After Frank Rijkaard was sacked as coach, Hagi signed a one and a half year contract with Galatasaray on 21 October 2010. His official presentation was held on 22 October. His former teammate from Galatasaray Tugay Kerimoğlu assisted him in Istanbul, but he was sacked on 22 March 2011 after a series of poor results in the Süper Lig.
In September 2014, Hagi appointed himself manager of Viitorul Constanța, in addition to being the owner and charmain of the club. Successfully avoiding relegation in his first season, Viitorul went on to be the season's wonder in the 2015–16 season, finishing the first half of the regular season on 3rd place, which led Hagi to being named Romania Coach of the Year. Eventually, Viitorul finished the regular season on 4th place, earning their first play-off qualification. Viitorul finished the play-off on 5th place, but qualified for the UEFA Europa League third qualifying round due to Dinamo București's insolvency. In their first European match, Viitorul were defeated 0–5 by Gent at the Ghelamco Arena, and were eliminated after a 0–0 home draw.
Viitorul won their maiden league title, being 2016–17 Liga I champions after a 1–0 home victory over CFR Cluj; they finished the play-off with 44 points, same as Steaua București, but on a better head-to-head record after a 3–1 home victory over Steaua. As a result, Hagi won his second Romania Coach of the Year award.
Style of playEdit
A talented left-footed attacking midfielder, Hagi's playing style was frequently compared with Diego Maradona's throughout his career, due to his technical ability as well as his temperamental character and leadership; as a youth, he was mainly inspired by compatriots Anghel Iordănescu and Ion Dumitru. A quick, highly creative, and mobile advanced playmaker, Hagi was also tactically versatile, and capable of playing in several midfield and offensive positions on either wing or through the middle, due to his ability with both feet, despite being naturally left-footed, although he had a preference for using his stronger foot; his preferred position was in a free role as a classic number 10, but he was also used as a second striker on occasion. Hagi was renowned in particular for his first touch and speed on the ball, as well as his timing, interpretation of space, bursts of acceleration, and dribbling skills, which enabled him to get past defenders; he was also highly regarded for his vision and precise passing, although he was capable of both scoring and assisting goals, and was also an accurate finisher and set-piece taker, who had a penchant for scoring goals from powerful, bending long range strikes. In spite of his small stature, Hagi possessed significant upper body strength, which, along with his control, aided him in protecting the ball from opponents, and allowed him to create space for himself or his teammates. Despite his skill and his reputation as one of the greatest number 10s of his generation, his career was marked by inconsistency at times, and he was also considered to be a controversial player, due to his rebellious and arrogant attitude, as well as his low work-rate and lack of discipline, which led him to have several disagreements with his managers, opponents, and officials.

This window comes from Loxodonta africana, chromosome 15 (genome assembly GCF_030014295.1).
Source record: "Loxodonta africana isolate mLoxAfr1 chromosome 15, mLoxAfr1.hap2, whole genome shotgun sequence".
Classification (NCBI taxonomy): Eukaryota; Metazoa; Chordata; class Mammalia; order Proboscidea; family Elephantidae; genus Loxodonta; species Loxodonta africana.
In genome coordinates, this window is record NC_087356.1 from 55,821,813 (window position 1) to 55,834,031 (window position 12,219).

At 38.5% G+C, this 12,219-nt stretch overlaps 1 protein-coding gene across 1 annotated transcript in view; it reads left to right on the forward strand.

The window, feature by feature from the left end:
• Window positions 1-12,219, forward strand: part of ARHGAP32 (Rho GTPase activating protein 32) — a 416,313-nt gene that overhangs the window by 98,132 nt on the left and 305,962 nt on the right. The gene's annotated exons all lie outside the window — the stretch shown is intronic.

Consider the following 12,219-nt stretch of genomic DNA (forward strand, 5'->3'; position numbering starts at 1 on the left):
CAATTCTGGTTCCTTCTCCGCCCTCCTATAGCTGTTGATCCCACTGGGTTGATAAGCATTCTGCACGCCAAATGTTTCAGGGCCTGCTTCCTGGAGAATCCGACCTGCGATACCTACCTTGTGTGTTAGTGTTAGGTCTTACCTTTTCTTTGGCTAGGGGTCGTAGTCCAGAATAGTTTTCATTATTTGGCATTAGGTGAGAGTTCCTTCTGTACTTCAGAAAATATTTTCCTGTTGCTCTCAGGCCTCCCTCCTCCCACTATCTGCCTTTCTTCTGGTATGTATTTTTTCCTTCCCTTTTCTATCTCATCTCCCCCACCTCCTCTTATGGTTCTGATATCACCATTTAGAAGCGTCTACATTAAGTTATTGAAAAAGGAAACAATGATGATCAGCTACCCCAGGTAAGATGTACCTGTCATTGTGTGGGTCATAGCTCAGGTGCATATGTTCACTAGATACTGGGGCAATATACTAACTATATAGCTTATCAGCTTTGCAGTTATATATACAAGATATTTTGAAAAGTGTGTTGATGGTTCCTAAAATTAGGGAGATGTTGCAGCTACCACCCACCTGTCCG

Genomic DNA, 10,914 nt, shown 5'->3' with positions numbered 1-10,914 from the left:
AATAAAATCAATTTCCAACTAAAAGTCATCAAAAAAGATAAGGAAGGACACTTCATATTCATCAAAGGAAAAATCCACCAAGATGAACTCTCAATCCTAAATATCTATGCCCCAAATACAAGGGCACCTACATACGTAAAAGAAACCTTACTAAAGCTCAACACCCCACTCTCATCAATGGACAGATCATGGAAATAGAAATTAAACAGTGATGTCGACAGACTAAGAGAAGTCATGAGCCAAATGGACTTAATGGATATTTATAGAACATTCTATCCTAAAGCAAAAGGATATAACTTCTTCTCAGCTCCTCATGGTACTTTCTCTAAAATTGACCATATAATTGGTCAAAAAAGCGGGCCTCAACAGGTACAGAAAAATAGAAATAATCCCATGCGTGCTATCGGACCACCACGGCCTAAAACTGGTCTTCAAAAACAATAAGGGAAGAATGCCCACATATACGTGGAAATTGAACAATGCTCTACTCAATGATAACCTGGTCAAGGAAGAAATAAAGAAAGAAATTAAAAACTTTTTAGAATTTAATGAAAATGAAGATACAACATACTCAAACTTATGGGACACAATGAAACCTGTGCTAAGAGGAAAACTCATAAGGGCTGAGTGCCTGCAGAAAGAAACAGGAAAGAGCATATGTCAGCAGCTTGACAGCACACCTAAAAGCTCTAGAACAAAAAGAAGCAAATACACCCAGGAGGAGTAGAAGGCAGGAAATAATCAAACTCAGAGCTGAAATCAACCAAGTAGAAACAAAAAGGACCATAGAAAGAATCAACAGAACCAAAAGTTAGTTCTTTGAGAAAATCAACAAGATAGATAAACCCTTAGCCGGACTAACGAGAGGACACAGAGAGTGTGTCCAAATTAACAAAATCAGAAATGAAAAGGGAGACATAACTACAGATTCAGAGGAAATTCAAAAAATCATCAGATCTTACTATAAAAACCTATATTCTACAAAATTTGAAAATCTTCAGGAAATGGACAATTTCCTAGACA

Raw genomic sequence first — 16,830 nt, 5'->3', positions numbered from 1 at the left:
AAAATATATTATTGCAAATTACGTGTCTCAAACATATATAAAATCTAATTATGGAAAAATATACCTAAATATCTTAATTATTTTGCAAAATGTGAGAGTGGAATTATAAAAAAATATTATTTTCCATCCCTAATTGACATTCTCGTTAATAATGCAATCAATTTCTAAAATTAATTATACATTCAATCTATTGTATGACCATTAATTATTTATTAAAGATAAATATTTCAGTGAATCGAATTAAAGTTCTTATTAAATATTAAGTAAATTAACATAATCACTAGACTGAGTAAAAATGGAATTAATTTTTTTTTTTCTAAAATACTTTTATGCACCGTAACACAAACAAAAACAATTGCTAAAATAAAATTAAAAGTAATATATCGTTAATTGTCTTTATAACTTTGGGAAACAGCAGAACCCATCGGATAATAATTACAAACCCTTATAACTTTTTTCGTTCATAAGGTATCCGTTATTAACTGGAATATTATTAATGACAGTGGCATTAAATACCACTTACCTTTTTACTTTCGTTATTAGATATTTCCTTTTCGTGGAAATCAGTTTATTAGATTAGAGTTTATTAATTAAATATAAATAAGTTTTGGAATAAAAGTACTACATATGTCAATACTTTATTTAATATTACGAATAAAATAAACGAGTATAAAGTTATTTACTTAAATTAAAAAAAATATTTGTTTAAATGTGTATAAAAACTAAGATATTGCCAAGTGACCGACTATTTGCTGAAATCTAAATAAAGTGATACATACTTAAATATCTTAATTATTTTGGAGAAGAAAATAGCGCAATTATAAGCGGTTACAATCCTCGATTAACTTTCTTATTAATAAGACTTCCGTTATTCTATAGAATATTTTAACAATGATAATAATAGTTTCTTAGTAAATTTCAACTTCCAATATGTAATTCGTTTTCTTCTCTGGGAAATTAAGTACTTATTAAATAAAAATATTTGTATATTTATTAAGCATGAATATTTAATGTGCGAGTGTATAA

|Club performance||League||Cup||Other||Continental[nb 1]||Total|
|Romania||League||Cupa României||Cupa Ligii||Europe||Total|
|1982–83||Farul Constanța||Divizia A||18||7||–||–||18||7|
|1983–84||Sportul Studențesc||Divizia A||31||2||–||2||0||33||2|
|1986–87||Steaua București||Divizia A||14||10||–||1||1||15||11|
|Spain||League||Copa del Rey||Supercopa||Europe||Total|
|1990–91||Real Madrid||La Liga||29||4||0||0||1||0||4||0||34||4|
|Spain||League||Copa del Rey||Supercopa||Europe||Total|
|Turkey||League||Türkiye Kupası||Presidential Cup||Europe||Total|
|Romania national team|